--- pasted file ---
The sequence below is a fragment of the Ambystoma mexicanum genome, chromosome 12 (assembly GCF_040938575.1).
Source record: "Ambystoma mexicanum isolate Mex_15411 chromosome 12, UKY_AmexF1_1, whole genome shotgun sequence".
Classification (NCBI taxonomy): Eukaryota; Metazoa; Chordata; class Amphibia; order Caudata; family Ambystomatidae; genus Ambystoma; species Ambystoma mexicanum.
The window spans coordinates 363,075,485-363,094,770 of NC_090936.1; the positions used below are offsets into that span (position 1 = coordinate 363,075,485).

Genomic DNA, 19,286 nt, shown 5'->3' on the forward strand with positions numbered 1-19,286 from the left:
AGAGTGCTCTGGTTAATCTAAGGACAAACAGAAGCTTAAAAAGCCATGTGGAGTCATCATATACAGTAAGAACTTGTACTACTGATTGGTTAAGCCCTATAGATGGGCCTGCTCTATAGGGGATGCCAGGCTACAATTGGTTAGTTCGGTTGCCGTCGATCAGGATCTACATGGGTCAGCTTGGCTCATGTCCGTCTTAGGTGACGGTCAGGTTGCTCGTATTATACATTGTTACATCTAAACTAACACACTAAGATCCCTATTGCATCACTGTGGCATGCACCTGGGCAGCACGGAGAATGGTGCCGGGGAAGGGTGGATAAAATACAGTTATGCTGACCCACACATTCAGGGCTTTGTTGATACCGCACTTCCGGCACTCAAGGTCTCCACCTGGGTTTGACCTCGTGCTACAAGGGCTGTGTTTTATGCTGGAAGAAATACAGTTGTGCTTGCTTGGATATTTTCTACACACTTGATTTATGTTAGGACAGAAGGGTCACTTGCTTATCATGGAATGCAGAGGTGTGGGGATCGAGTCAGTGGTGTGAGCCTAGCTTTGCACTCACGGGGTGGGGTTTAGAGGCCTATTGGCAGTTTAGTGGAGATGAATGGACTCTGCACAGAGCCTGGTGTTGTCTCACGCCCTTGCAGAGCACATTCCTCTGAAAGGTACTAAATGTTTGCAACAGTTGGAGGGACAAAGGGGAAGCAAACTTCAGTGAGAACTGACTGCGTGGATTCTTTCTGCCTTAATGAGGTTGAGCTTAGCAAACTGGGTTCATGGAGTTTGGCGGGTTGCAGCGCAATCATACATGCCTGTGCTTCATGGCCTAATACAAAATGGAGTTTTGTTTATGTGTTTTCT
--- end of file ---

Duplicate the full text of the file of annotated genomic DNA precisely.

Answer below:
The sequence below is a fragment of the Ambystoma mexicanum genome, chromosome 12 (assembly GCF_040938575.1).
Source record: "Ambystoma mexicanum isolate Mex_15411 chromosome 12, UKY_AmexF1_1, whole genome shotgun sequence".
Classification (NCBI taxonomy): Eukaryota; Metazoa; Chordata; class Amphibia; order Caudata; family Ambystomatidae; genus Ambystoma; species Ambystoma mexicanum.
The window spans coordinates 363,075,485-363,094,770 of NC_090936.1; the positions used below are offsets into that span (position 1 = coordinate 363,075,485).

Genomic DNA, 19,286 nt, shown 5'->3' on the forward strand with positions numbered 1-19,286 from the left:
AGAGTGCTCTGGTTAATCTAAGGACAAACAGAAGCTTAAAAAGCCATGTGGAGTCATCATATACAGTAAGAACTTGTACTACTGATTGGTTAAGCCCTATAGATGGGCCTGCTCTATAGGGGATGCCAGGCTACAATTGGTTAGTTCGGTTGCCGTCGATCAGGATCTACATGGGTCAGCTTGGCTCATGTCCGTCTTAGGTGACGGTCAGGTTGCTCGTATTATACATTGTTACATCTAAACTAACACACTAAGATCCCTATTGCATCACTGTGGCATGCACCTGGGCAGCACGGAGAATGGTGCCGGGGAAGGGTGGATAAAATACAGTTATGCTGACCCACACATTCAGGGCTTTGTTGATACCGCACTTCCGGCACTCAAGGTCTCCACCTGGGTTTGACCTCGTGCTACAAGGGCTGTGTTTTATGCTGGAAGAAATACAGTTGTGCTTGCTTGGATATTTTCTACACACTTGATTTATGTTAGGACAGAAGGGTCACTTGCTTATCATGGAATGCAGAGGTGTGGGGATCGAGTCAGTGGTGTGAGCCTAGCTTTGCACTCACGGGGTGGGGTTTAGAGGCCTATTGGCAGTTTAGTGGAGATGAATGGACTCTGCACAGAGCCTGGTGTTGTCTCACGCCCTTGCAGAGCACATTCCTCTGAAAGGTACTAAATGTTTGCAACAGTTGGAGGGACAAAGGGGAAGCAAACTTCAGTGAGAACTGACTGCGTGGATTCTTTCTGCCTTAATGAGGTTGAGCTTAGCAAACTGGGTTCATGGAGTTTGGCGGGTTGCAGCGCAATCATACATGCCTGTGCTTCATGGCCTAATACAAAATGGAGTTTTGTTTATGTGTTTTCT